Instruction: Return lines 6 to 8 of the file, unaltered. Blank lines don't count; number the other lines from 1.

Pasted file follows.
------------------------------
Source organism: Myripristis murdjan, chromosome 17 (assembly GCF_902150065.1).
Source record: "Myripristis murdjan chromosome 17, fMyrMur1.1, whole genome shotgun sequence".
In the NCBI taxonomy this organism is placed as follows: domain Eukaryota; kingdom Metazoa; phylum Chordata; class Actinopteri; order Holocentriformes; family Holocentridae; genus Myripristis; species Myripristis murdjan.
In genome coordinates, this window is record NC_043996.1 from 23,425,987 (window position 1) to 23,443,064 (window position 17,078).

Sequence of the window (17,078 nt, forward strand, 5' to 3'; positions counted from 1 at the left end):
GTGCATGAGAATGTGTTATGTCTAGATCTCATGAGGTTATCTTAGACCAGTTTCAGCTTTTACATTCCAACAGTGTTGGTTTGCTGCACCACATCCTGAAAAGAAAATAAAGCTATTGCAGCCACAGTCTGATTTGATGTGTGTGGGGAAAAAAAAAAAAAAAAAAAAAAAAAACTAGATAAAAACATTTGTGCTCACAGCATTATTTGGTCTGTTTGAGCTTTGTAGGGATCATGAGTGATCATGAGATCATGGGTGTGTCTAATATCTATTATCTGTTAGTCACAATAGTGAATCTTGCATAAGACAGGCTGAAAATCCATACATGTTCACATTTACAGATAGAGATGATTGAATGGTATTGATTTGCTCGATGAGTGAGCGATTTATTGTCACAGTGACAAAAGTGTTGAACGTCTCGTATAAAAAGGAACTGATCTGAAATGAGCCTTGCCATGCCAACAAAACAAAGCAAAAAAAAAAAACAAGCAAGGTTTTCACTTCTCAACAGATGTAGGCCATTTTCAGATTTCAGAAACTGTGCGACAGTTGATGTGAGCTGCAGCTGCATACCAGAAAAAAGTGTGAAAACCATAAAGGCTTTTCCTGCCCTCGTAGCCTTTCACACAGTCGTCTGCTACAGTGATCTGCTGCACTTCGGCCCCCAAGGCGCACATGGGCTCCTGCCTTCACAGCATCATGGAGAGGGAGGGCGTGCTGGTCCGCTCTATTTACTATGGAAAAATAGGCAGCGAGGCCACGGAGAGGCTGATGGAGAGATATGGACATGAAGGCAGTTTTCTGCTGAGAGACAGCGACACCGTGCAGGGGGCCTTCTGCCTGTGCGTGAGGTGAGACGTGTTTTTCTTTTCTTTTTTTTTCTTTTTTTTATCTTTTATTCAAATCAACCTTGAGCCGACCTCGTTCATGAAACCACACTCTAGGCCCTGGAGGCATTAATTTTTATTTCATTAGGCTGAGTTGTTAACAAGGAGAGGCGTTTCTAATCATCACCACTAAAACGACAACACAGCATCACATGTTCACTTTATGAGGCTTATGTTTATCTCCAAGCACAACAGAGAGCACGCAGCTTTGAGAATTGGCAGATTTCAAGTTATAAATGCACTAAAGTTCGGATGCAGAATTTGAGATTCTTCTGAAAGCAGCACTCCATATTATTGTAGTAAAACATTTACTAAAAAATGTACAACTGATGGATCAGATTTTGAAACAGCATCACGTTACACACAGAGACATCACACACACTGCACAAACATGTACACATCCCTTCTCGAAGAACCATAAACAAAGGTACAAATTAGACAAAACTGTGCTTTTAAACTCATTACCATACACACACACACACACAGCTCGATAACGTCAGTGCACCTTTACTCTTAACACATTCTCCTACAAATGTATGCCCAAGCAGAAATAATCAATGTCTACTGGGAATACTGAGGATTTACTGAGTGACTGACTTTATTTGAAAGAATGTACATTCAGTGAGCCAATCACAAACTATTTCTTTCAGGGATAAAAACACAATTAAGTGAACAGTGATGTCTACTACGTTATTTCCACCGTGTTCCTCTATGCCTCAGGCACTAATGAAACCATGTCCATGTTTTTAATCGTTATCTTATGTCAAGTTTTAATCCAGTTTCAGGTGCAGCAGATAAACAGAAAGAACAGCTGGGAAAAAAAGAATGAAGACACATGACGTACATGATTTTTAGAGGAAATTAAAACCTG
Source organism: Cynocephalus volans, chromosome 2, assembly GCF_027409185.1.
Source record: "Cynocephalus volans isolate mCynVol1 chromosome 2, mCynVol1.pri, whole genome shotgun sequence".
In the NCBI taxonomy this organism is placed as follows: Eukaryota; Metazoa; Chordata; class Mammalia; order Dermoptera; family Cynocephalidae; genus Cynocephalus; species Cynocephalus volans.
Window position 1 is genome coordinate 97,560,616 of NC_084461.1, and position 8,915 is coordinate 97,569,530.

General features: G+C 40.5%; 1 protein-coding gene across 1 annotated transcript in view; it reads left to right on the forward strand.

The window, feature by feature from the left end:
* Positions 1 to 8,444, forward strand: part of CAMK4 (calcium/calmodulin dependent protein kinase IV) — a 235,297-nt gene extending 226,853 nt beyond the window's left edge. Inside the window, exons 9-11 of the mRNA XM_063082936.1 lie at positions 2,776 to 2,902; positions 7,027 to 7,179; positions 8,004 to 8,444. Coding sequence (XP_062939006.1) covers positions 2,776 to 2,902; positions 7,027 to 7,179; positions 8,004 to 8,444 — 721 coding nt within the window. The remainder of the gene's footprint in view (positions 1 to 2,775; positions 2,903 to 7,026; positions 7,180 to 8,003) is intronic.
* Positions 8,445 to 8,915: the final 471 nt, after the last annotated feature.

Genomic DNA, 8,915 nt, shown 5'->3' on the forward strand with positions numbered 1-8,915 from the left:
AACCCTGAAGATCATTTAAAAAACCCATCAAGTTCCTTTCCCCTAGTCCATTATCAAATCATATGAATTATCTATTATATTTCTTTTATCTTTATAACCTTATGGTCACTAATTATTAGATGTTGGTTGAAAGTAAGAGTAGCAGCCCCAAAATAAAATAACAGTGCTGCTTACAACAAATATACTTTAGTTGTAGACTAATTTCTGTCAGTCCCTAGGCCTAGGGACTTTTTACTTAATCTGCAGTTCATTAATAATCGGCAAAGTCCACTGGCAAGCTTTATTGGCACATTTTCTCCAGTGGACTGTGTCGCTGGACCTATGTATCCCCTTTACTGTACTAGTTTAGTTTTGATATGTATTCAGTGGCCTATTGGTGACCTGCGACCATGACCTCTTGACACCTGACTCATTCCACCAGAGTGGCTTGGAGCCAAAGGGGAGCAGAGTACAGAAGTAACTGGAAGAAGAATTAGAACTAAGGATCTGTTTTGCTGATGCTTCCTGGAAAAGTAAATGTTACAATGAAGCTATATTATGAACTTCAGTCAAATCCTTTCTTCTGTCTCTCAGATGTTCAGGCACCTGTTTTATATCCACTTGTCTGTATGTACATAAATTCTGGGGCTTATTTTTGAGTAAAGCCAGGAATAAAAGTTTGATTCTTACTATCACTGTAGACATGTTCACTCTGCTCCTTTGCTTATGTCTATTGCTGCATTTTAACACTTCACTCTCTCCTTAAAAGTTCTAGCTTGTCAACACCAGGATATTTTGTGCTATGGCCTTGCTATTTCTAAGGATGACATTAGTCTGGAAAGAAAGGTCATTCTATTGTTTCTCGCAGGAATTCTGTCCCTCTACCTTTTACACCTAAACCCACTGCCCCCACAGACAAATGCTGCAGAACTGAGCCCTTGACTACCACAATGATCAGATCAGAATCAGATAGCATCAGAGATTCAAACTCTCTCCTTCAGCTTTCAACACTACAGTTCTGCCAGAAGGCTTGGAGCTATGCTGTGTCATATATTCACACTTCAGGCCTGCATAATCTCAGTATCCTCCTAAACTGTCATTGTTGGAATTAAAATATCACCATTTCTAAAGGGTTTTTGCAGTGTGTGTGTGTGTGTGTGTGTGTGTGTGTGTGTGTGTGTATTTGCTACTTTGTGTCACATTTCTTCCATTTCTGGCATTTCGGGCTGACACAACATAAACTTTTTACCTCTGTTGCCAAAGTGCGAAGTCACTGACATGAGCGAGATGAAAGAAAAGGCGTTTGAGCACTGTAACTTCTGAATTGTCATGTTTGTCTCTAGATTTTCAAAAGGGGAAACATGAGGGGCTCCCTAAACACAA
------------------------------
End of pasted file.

GTGCATGAGAATGTGTTATGTCTAGATCTCATGAGGTTATCTTAGACCAGTTTCAGCTTTTACATTCCAACAGTGTTGGTTTGCTGCACCACATCCTGAAAAGAAAATAAAGCTATTGCAGCCACAGTCTGATTTGATGTGTGTGGGGAAAAAAAAAAAAAAAAAAAAAAAAAACTAGATAAAAACATTTGTGCTCACAGCATTATTTGGTCTGTTTGAGCTTTGTAGGGATCATGAGTGATCATGAGATCATGGGTGTGTCTAATATCTATTATCTGTTAGTCACAATAGTGAATCTTGCATAAGACAGGCTGAAAATCCATACATGTTCACATTTACAGATAGAGATGATTGAATGGTATTGATTTGCTCGATGAGTGAGCGATTTATTGTCACAGTGACAAAAGTGTTGAACGTCTCGTATAAAAAGGAACTGATCTGAAATGAGCCTTGCCATGCCAACAAAACAAAGCAAAAAAAAAAAACAAGCAAGGTTTTCACTTCTCAACAGATGTAGGCCATTTTCAGATTTCAGAAACTGTGCGACAGTTGATGTGAGCTGCAGCTGCATACCAGAAAAAAGTGTGAAAACCATAAAGGCTTTTCCTGCCCTCGTAGCCTTTCACACAGTCGTCTGCTACAGTGATCTGCTGCACTTCGGCCCCCAAGGCGCACATGGGCTCCTGCCTTCACAGCATCATGGAGAGGGAGGGCGTGCTGGTCCGCTCTATTTACTATGGAAAAATAGGCAGCGAGGCCACGGAGAGGCTGATGGAGAGATATGGACATGAAGGCAGTTTTCTGCTGAGAGACAGCGACACCGTGCAGGGGGCCTTCTGCCTGTGCGTGAGGTGAGACGTGTTTTTCTTTTCTTTTTTTTTCTTTTTTTTATCTTTTATTCAAATCAACCTTGAGCCGACCTCGTTCATGAAACCACACTCTAGGCCCTGGAGGCATTAATTTTTATTTCATTAGGCTGAGTTGTTAACAAGGAGAGGCGTTTCTAATCATCACCACTAAAACGACAACACAGCATCACATGTTCACTTTATGAGGCTTATGTTTATCTCCAAGCACAACAGAGAGCACGCAGCTTTGAGAATTGGCAGATTTCAAGTTATAAATGCACTAAAGTTCGGATGCAGAATTTGAGATTCTTCTGAAAGCAGCACTCCATATTATTGTAGTAAAACATTTACTAAAAAATGTACAACTGATGGATCAGATTTTGAAACAGCATCACGTTACACACAGAGACATCACACACACTGCACAAACATGTACACATCCCTTCTCGAAGAACCATAAACAAAGGTACAAATTAGACAAAACTGTGCTTTTAAACTCATTACCATACACACACACACACACAGCTCGATAACGTCAGTGCACCTTTACTCTTAACACATTCTCCTACAAATGTATGCCCAAGCAGAAATAATCAATGTCTACTGGGAATACTGAGGATTTACTGAGTGACTGACTTTATTTGAAAGAATGTACATTCAGTGAGCCAATCACAAACTATTTCTTTCAGGGATAAAAACACAATTAAGTGAACAGTGATGTCTACTACGTTATTTCCACCGTGTTCCTCTATGCCTCAGGCACTAATGAAACCATGTCCATGTTTTTAATCGTTATCTTATGTCAAGTTTTAATCCAGTTTCAGGTGCAGCAGATAAACAGAAAGAACAGCTGGGAAAAAAAGAATGAAGACACATGACGTACATGATTTTTAGAGGAAATTAAAACCTG
Source organism: Cynocephalus volans, chromosome 2, assembly GCF_027409185.1.
Source record: "Cynocephalus volans isolate mCynVol1 chromosome 2, mCynVol1.pri, whole genome shotgun sequence".